Monday, 1 August 2011

Agreement reached on US deficit-reduction plan

It looks like the US debt ceiling will be raised in time. From Bloomberg:

President Barack Obama said tonight that leaders of both parties in the U.S. House and Senate had approved an agreement to raise the nation’s debt ceiling by $2.1 trillion and cut the federal deficit by as much as $2.5 trillion over a decade, a deal that must now be sold to Congress.

“The leaders of both parties in both chambers have reached an agreement that will reduce the deficit and avoid default,” Obama said at the White House. “This compromise does make a serious down payment on the deficit-reduction we need. Most importantly it will allow us to avoid default.”

Congressional leaders reached a bipartisan agreement to raise the debt ceiling by at least $2.1 trillion, sufficient to serve the nation’s needs into 2013. They are preparing to sell to members the deal to cut $917 billion in spending over a decade, raising the debt limit initially by $900 billion, and to charge a special committee with finding another $1.5 trillion in deficit savings by the year’s end. They confront an Aug. 2 deadline for approval of the agreement.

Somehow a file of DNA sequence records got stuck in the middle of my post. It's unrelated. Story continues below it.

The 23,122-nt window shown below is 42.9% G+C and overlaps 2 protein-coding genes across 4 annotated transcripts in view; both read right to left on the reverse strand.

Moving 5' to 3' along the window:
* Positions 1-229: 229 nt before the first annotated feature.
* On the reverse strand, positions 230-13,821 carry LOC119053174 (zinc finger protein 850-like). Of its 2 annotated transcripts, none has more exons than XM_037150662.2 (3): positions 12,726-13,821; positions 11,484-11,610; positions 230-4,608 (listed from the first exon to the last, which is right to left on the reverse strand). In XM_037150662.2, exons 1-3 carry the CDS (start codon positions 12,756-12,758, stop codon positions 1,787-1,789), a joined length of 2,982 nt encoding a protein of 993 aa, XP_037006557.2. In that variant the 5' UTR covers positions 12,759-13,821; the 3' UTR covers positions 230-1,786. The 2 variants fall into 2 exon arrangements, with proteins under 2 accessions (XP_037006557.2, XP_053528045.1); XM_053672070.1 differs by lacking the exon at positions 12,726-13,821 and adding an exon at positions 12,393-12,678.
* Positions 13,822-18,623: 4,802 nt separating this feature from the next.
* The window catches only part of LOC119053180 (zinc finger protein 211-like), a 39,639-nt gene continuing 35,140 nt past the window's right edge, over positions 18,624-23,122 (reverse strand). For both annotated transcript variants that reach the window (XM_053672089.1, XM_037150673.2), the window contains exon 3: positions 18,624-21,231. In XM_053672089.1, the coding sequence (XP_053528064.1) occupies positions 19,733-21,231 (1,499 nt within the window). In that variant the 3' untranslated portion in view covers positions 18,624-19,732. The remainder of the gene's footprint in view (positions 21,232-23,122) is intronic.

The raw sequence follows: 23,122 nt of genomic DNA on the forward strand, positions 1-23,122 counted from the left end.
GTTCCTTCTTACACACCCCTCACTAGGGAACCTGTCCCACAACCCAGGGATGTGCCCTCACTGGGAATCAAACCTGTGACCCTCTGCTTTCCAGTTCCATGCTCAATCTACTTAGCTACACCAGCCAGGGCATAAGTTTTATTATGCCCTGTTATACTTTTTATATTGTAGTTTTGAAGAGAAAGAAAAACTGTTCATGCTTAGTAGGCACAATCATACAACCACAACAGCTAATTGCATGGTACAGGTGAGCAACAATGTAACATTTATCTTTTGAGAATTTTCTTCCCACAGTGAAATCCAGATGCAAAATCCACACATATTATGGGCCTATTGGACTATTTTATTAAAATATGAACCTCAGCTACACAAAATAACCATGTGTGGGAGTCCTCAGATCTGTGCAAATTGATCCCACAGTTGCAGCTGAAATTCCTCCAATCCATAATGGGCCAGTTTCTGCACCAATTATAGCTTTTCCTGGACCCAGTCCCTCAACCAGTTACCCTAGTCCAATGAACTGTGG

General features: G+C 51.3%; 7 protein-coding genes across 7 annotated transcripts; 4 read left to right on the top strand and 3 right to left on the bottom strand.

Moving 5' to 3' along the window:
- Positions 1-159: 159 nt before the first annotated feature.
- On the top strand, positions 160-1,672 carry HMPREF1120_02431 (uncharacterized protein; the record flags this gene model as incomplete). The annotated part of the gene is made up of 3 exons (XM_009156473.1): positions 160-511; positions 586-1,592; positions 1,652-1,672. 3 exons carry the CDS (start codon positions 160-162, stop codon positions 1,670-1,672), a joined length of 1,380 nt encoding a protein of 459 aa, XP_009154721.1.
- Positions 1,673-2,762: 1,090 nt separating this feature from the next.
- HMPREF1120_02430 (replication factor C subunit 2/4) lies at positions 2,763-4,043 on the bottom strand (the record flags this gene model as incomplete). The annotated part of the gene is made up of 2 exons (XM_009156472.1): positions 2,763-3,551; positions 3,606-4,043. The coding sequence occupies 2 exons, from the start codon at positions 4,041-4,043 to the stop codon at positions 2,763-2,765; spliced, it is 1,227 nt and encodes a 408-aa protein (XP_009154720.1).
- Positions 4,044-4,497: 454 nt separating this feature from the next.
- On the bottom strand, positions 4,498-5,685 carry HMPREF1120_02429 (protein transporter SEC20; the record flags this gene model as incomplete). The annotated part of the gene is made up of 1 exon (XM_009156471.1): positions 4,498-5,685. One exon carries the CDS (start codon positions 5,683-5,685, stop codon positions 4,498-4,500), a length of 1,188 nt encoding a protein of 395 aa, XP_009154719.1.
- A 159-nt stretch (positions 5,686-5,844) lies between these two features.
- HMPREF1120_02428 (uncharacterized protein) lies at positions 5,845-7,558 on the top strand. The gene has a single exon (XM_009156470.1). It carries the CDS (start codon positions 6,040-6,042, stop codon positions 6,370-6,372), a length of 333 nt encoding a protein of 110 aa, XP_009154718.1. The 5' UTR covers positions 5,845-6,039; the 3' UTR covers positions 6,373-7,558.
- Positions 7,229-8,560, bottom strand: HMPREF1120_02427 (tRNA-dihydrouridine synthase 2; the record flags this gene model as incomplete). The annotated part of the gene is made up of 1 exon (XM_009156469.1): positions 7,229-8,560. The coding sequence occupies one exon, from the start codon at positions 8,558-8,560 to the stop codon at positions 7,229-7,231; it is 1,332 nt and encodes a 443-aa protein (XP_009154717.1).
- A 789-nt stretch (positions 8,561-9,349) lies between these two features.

Initial market reaction was positive.

The dollar and oil prices climbed, and gold fell. U.S. currency rose 1.3 percent to 77.79 yen and 0.2 percent to $1.4376 per euro at 9:44 a.m. in Tokyo. Gold slid 1.1 percent to $1,610.70 an ounce. Crude oil for September delivery rose 1.6 percent to $97.19 a barrel on the New York Mercantile Exchange.

The positive reaction may be short-lived, according to PIMCO's Mohamed A. El-Erian.

While the compromise shaping up will probably assuage immediate concerns about default in financial markets, “this relief will be short,” said Mohamed A. El-Erian, chief executive officer of Pacific Investment Management Co., the world’s largest manager of bond funds.

If Standard & Poor’s “sticks to what it said, it will downgrade” the U.S. debt following the deal, El-Erian said in an interview on ABC News “This Week.”...

The agreement “does nothing to restore household and corporate confidence, so unemployment will be higher than it would have been otherwise,” El-Erian said. “Growth will be lower than it would be otherwise. And inequality will be worse than it would be otherwise.”

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